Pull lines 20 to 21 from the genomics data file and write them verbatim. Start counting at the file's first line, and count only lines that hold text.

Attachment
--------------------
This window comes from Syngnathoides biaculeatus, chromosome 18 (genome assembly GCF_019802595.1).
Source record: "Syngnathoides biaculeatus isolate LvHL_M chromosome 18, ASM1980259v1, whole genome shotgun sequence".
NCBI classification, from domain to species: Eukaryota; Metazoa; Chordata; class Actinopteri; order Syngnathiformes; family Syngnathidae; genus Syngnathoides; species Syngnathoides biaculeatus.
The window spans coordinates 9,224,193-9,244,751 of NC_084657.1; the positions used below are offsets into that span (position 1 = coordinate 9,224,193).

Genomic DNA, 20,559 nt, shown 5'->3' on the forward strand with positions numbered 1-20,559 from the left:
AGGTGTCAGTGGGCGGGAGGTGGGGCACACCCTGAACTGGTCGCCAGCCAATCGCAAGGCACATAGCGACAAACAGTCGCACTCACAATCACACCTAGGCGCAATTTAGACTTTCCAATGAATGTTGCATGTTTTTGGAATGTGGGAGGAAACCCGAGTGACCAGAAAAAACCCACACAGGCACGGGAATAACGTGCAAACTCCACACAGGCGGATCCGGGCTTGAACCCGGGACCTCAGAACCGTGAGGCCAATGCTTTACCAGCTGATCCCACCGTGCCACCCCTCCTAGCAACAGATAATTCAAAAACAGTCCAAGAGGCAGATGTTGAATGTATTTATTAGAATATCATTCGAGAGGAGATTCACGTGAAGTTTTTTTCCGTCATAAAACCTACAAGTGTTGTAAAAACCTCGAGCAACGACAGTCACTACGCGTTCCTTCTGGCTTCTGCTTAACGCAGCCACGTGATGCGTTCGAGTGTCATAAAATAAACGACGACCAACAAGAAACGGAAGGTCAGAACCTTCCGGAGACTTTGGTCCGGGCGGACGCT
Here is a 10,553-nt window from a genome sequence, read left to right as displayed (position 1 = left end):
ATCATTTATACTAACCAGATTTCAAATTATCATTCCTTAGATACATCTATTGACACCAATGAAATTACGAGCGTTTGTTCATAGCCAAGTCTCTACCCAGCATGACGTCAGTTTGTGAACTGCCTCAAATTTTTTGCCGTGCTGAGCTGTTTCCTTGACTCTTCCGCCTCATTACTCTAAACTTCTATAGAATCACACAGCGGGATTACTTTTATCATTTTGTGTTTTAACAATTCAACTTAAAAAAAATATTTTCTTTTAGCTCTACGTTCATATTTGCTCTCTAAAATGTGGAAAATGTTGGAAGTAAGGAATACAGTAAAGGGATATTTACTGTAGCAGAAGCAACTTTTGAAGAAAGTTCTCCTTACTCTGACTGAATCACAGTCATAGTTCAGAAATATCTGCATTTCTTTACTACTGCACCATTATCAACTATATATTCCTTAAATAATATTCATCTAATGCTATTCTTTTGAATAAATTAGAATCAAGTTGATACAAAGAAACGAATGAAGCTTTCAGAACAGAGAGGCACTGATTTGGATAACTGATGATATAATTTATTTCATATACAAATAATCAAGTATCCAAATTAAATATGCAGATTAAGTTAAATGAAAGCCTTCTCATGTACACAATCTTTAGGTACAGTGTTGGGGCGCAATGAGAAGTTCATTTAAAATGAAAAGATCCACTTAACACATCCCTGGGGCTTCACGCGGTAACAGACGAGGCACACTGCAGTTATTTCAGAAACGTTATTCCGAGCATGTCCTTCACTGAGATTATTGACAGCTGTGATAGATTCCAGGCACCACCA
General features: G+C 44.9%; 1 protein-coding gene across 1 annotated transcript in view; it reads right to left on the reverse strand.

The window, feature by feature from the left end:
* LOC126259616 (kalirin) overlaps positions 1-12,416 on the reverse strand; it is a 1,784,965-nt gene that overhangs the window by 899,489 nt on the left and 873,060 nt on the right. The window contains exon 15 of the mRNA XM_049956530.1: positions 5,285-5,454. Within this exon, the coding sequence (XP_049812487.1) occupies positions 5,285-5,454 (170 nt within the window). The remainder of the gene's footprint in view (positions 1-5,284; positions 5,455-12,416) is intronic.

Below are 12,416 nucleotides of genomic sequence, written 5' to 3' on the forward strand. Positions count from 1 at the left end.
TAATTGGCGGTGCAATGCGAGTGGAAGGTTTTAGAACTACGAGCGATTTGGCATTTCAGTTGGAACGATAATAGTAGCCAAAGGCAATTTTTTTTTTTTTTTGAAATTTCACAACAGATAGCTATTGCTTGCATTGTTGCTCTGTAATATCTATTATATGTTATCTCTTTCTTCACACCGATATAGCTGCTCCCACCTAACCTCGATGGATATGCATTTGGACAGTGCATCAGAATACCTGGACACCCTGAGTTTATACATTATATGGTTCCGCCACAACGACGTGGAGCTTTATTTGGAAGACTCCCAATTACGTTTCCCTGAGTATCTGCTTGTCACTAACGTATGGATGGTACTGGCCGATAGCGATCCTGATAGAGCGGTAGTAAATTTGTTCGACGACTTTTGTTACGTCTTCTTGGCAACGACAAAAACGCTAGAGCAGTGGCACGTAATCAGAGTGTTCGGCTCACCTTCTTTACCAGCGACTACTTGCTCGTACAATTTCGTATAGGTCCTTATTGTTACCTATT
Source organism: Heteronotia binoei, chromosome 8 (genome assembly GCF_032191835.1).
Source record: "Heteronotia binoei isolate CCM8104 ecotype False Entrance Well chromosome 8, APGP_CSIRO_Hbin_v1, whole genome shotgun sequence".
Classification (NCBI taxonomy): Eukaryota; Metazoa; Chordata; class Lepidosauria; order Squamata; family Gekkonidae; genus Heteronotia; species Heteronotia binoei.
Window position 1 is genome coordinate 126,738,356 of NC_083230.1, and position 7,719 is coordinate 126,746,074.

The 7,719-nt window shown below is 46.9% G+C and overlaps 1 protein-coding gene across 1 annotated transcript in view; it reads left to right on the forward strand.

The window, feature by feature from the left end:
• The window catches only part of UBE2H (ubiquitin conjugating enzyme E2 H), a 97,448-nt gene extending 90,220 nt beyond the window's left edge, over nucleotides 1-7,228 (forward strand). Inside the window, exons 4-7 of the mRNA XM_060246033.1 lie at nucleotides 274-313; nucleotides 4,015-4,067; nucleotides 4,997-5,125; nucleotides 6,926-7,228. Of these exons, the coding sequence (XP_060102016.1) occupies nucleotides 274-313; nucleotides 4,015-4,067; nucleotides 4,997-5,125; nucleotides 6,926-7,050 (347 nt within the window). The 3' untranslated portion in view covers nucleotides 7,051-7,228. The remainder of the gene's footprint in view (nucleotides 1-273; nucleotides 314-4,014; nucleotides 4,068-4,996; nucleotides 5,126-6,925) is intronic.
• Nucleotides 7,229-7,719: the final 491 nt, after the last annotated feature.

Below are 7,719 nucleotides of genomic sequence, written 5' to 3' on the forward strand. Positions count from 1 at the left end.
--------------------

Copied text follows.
• The window catches only part of UBE2H (ubiquitin conjugating enzyme E2 H), a 97,448-nt gene extending 90,220 nt beyond the window's left edge, over nucleotides 1-7,228 (forward strand). Inside the window, exons 4-7 of the mRNA XM_060246033.1 lie at nucleotides 274-313; nucleotides 4,015-4,067; nucleotides 4,997-5,125; nucleotides 6,926-7,228. Of these exons, the coding sequence (XP_060102016.1) occupies nucleotides 274-313; nucleotides 4,015-4,067; nucleotides 4,997-5,125; nucleotides 6,926-7,050 (347 nt within the window). The 3' untranslated portion in view covers nucleotides 7,051-7,228. The remainder of the gene's footprint in view (nucleotides 1-273; nucleotides 314-4,014; nucleotides 4,068-4,996; nucleotides 5,126-6,925) is intronic.
• Nucleotides 7,229-7,719: the final 491 nt, after the last annotated feature.